Football: `England have to adapt' - Kaamark

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LEICESTER CITY'S Pontus Kaamark, an influential figure in the Swedish defence on Saturday, believes the harum-scarum challenges encouraged in the Premiership will continue to cost England dear unless they modify their approach to make allowances for stricter interpretation of the laws at international level.

Having played in England for three years, he was not surprised by the way Paul Scholes and David Batty went about their work in midfield or by the fact that both of them, and Alan Shearer, attracted punishment from the Spanish referee. Despite finding himself in close proximity to England's most gifted player, David Beckham, however, Kaamark was careful not to be tempted into similar sliding and lunging tackles.

"I wasn't really surprised, because I've been over here and we saw the Cup final, which was even harder. That's the way we play in the Premiership. The problem is when you have to change the way of playing, because in Europe even if you're aiming for the ball, if you miss the ball you get a yellow card.

"It's not easy for them to change their style. They don't try to fall down and stuff like that, it's a very honest kind of football, but in Europe the people they play against are very skilful players who can see a tackle coming and take advantage. It can look worse than it is. That's the problem for England, they get lots of yellow cards and then a red one."

Hakan Mild did not see Scholes's tackle coming in the first minute. "I was astonished he was not sent off straight away," said the midfielder. He looked wound-up from the start. But he tends to play that way most of the time."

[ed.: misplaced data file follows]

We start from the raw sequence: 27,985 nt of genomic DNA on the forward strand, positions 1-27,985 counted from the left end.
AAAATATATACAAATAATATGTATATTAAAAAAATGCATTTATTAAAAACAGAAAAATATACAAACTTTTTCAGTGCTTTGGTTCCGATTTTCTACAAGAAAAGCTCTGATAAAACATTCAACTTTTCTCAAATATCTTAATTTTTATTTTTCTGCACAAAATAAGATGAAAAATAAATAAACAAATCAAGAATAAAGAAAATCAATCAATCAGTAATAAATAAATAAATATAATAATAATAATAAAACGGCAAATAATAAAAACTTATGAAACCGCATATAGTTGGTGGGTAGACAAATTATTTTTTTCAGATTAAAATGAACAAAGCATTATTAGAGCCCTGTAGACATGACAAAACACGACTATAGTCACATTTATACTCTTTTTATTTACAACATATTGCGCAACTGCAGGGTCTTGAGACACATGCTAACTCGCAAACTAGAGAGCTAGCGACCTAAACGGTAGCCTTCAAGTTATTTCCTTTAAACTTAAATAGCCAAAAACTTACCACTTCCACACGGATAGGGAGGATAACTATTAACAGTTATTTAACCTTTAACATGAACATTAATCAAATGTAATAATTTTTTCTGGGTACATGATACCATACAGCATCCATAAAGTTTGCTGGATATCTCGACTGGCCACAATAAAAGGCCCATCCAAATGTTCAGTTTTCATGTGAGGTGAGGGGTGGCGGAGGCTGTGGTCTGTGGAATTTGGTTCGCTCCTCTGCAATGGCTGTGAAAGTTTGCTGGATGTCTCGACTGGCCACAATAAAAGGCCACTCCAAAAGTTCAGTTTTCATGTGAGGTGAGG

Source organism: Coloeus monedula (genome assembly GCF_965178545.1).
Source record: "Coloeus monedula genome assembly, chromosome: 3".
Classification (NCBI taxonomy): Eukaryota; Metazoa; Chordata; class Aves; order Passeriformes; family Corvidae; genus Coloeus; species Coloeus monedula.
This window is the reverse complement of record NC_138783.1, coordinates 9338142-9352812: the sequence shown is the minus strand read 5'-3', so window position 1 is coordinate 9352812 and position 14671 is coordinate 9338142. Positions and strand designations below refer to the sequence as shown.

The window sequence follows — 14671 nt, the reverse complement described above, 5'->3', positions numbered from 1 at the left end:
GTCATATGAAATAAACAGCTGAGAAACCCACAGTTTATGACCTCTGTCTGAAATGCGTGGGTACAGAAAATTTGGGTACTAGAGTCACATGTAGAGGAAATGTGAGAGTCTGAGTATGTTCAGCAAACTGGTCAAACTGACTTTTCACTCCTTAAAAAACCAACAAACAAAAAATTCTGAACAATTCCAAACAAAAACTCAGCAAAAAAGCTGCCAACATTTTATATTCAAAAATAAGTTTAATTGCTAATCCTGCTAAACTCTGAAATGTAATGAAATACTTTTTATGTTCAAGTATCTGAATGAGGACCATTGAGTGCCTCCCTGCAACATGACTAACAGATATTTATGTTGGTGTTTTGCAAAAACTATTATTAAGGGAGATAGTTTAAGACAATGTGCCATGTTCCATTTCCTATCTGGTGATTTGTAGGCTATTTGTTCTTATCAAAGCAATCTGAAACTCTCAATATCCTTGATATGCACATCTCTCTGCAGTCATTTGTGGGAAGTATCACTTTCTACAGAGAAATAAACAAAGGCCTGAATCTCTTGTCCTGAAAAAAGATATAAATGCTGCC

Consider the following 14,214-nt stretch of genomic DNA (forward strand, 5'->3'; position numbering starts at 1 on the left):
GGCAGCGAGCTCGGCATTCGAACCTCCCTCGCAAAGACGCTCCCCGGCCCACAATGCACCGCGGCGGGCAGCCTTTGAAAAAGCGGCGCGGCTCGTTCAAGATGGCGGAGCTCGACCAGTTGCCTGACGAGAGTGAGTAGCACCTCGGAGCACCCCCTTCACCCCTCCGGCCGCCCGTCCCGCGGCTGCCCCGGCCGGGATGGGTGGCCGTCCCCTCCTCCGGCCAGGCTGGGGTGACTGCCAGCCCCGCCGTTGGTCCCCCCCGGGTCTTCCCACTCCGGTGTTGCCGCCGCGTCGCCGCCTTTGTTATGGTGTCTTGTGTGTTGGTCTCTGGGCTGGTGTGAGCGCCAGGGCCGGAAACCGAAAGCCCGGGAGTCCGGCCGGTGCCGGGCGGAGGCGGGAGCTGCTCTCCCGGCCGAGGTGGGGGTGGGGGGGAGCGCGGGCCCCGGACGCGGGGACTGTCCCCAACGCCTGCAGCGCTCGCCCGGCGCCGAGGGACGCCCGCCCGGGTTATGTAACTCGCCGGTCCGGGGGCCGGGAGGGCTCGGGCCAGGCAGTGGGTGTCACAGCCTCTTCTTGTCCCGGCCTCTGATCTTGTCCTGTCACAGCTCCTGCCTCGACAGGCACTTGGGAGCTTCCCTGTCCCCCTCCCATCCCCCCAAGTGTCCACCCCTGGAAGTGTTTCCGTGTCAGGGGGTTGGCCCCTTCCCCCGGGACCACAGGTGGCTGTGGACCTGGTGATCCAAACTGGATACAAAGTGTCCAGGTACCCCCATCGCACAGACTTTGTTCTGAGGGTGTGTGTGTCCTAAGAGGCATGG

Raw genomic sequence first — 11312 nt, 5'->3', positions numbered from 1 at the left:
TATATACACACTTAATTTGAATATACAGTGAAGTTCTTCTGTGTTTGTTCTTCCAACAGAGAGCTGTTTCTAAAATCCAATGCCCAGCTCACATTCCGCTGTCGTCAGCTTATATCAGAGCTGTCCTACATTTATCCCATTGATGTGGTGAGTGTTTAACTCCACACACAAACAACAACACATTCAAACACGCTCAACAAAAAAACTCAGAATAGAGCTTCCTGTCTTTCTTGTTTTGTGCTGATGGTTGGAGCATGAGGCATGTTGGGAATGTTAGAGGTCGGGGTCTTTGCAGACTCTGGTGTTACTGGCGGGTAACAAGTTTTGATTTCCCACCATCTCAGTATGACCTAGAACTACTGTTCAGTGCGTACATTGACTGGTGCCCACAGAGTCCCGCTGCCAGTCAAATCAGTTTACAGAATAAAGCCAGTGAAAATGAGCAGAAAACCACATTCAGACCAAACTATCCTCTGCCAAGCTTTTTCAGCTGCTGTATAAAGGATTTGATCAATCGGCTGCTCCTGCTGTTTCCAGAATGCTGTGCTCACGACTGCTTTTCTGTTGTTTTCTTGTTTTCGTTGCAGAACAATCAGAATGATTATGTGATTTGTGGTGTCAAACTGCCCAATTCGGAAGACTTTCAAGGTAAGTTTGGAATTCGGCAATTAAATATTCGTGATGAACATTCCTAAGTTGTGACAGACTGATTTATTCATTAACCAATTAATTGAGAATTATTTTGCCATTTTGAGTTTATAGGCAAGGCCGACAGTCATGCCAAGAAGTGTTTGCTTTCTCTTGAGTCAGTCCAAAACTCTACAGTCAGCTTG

Sweden's assistant coach, Lars Lagerback, added: "Hakan has stud-marks from his chest to his thigh and if you have that sort of mark, it means you have gone in with your foot up. I thought England started very aggressively."

Coventry's goalkeeper, Magnus Hedman, given one shot to save in 90 minutes, was surprised Beckham did not receive better service on the right. With Fredrik Ljungberg of Arsenal drifting inside, rather than marking Beckham, Kaamark was initially in two minds as to whether to go tight on him or drop off.

"We had problems at first because he went deep and got hold of the ball," Kaamark said. "When I started to push up a bit, they used the space behind me. Then Freddie came back more and our wingers did a good defensive job, which made it harder for England to create. When we closed down the wing areas, I thought they were standing still; they didn't threaten."

Sweden's is anything but a new team, with Kaamark the junior member of the back- four despite his 45 caps. The right-back Roland Nilsson, the captain Patrik Andersson and Joachim Bjorklund have played almost 250 internationals between them, going back as far as the 1994 World Cup semi- final.